Artist: Ricardo Trigo
Exhibition title: Background Immunity
Curated by: David Armengol
Venue: La Capella (BCN-Producció), Barcelona, Spain
Date: April 27 – June 12, 2016
Photography: all images copyright and courtesy of the artist
One of the central pieces of the exhibition is the video Background Immunity (2016), screened at the far end of the room. At one particular point, about halfway through, the voice of the narrator utters a message that is crucial to our reading of the work of Ricardo Trigo: “Progress is our freedom and our limitation”, a simple and contradictory phrase that accurately defines the artist’s discursive stance.
The myth of progress is in crisis and in the throes of constant technological evolution, circumstances that have had an impact on the conceptual tone of this exhibition centred on the use of particular materials in the ‘display’ in art. The artist analyses their origin and technical developments, as well as the companies and brands that invented them and sold them in the realms of industry, engineering and science. This process of research has culminated in a group of physical pieces produced using materials that convey an idea of innovation, such as synthetic resins (Plexiglas), polyester sheets (Vivak) and 3D-printed screws (ABS and copper). In this way, the display suggests another type of nexus between material and form: a tautological process in which the materiality of the pieces is not an exhibition methodology but a discursive purpose that addresses itself.
In line with this reiterative logic, the exhibition generates two independent and complementary ambits: one consisting of the two side chapels, in which a formalisation of a pictorial nature prevails; and the other, the Sala Gran itself, de ned by a video installation and a ready-made.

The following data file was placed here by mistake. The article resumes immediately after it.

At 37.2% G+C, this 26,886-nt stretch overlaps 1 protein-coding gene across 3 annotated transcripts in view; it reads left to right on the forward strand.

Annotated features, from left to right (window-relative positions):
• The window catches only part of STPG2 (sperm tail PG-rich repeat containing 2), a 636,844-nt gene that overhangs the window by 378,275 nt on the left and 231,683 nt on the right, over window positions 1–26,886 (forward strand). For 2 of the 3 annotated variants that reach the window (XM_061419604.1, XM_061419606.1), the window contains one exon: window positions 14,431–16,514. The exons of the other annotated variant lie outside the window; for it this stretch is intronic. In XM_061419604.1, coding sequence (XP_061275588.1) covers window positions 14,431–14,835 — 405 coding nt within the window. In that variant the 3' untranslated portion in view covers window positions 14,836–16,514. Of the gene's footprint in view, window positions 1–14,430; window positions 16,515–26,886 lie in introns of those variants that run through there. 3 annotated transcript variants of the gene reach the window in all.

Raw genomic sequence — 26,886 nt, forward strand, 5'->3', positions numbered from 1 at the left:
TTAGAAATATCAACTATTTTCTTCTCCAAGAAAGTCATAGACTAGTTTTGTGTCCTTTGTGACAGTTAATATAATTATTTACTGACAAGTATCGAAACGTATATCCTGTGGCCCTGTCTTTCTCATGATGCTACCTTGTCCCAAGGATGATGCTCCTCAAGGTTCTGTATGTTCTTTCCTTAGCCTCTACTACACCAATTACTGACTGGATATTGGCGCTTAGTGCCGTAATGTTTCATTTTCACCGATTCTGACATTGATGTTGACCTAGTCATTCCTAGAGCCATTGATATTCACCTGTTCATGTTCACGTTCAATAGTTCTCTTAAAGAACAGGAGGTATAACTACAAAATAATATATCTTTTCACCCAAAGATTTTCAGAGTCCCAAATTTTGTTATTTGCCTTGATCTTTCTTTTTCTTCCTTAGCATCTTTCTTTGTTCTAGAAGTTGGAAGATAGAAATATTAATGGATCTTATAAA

In the chapels, Preresolutions (2015-2016) comprises a number of pieces made using Plexiglas, a material patented in 1933 by the German scientist Otto Röhm that was employed in the cabins of Second-World-War planes and submarines. A historical detail that years later led the British ophthalmologist Harold Ridley to invent intraocular lenses after he discovered that fragments of Plexiglas did not damage the tissue in his patients’ eyes. In Trigo’s work, industrial sheets of Plexiglas are shown in a state of deterioration, with impact marks and cracks that add a new random and fortuitous formal layer.
Oriented Combustions (2015-2016) features various traces of smoke on polyester supports (Vivak) made by Bayer, the chemical and pharmaceutical company. Trigo turns his attention here to the manipulated representation of smoke in the construction of Bayer’s identity, initially championing it by means of smoking chimneys and then making it disappear due to environmental ethics. By programming a robotic arm holding a candle, the artist draws on the Vivak sheets burned forms that match the lines of smoke in various old Bayer documents.